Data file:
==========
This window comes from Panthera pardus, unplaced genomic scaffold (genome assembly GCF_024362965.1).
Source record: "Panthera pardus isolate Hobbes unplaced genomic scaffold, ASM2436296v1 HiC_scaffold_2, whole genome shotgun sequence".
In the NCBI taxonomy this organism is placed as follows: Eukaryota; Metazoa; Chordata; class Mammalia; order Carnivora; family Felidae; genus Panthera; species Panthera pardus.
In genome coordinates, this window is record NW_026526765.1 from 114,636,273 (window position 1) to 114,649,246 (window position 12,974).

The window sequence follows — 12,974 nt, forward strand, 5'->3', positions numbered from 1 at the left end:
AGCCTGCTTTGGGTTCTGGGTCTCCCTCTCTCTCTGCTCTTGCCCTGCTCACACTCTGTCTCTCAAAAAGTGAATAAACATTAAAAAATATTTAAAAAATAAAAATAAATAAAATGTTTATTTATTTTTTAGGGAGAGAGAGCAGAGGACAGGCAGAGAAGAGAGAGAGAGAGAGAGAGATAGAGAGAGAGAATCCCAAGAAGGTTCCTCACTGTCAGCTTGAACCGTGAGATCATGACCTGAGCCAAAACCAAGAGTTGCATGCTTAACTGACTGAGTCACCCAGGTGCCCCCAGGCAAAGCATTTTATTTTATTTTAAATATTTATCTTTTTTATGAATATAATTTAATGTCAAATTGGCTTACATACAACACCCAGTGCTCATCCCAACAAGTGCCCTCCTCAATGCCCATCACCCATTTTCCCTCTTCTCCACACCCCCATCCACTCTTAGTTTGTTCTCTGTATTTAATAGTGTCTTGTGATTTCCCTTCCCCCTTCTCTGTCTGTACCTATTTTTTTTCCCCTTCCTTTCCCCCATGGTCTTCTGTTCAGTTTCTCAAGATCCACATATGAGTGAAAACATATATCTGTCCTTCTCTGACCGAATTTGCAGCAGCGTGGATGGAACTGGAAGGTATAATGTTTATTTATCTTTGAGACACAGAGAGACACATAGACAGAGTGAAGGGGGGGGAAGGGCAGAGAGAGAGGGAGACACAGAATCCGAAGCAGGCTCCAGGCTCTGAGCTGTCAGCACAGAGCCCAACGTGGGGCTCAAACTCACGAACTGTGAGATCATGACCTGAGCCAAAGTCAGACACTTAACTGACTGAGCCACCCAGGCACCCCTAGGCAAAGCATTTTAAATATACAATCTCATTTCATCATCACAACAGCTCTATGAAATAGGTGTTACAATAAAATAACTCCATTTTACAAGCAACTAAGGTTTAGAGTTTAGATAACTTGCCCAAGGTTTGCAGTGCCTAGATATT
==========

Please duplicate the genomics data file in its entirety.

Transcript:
This window comes from Panthera pardus, unplaced genomic scaffold (genome assembly GCF_024362965.1).
Source record: "Panthera pardus isolate Hobbes unplaced genomic scaffold, ASM2436296v1 HiC_scaffold_2, whole genome shotgun sequence".
In the NCBI taxonomy this organism is placed as follows: Eukaryota; Metazoa; Chordata; class Mammalia; order Carnivora; family Felidae; genus Panthera; species Panthera pardus.
In genome coordinates, this window is record NW_026526765.1 from 114,636,273 (window position 1) to 114,649,246 (window position 12,974).

The window sequence follows — 12,974 nt, forward strand, 5'->3', positions numbered from 1 at the left end:
AGCCTGCTTTGGGTTCTGGGTCTCCCTCTCTCTCTGCTCTTGCCCTGCTCACACTCTGTCTCTCAAAAAGTGAATAAACATTAAAAAATATTTAAAAAATAAAAATAAATAAAATGTTTATTTATTTTTTAGGGAGAGAGAGCAGAGGACAGGCAGAGAAGAGAGAGAGAGAGAGAGAGATAGAGAGAGAGAATCCCAAGAAGGTTCCTCACTGTCAGCTTGAACCGTGAGATCATGACCTGAGCCAAAACCAAGAGTTGCATGCTTAACTGACTGAGTCACCCAGGTGCCCCCAGGCAAAGCATTTTATTTTATTTTAAATATTTATCTTTTTTATGAATATAATTTAATGTCAAATTGGCTTACATACAACACCCAGTGCTCATCCCAACAAGTGCCCTCCTCAATGCCCATCACCCATTTTCCCTCTTCTCCACACCCCCATCCACTCTTAGTTTGTTCTCTGTATTTAATAGTGTCTTGTGATTTCCCTTCCCCCTTCTCTGTCTGTACCTATTTTTTTTCCCCTTCCTTTCCCCCATGGTCTTCTGTTCAGTTTCTCAAGATCCACATATGAGTGAAAACATATATCTGTCCTTCTCTGACCGAATTTGCAGCAGCGTGGATGGAACTGGAAGGTATAATGTTTATTTATCTTTGAGACACAGAGAGACACATAGACAGAGTGAAGGGGGGGGAAGGGCAGAGAGAGAGGGAGACACAGAATCCGAAGCAGGCTCCAGGCTCTGAGCTGTCAGCACAGAGCCCAACGTGGGGCTCAAACTCACGAACTGTGAGATCATGACCTGAGCCAAAGTCAGACACTTAACTGACTGAGCCACCCAGGCACCCCTAGGCAAAGCATTTTAAATATACAATCTCATTTCATCATCACAACAGCTCTATGAAATAGGTGTTACAATAAAATAACTCCATTTTACAAGCAACTAAGGTTTAGAGTTTAGATAACTTGCCCAAGGTTTGCAGTGCCTAGATATT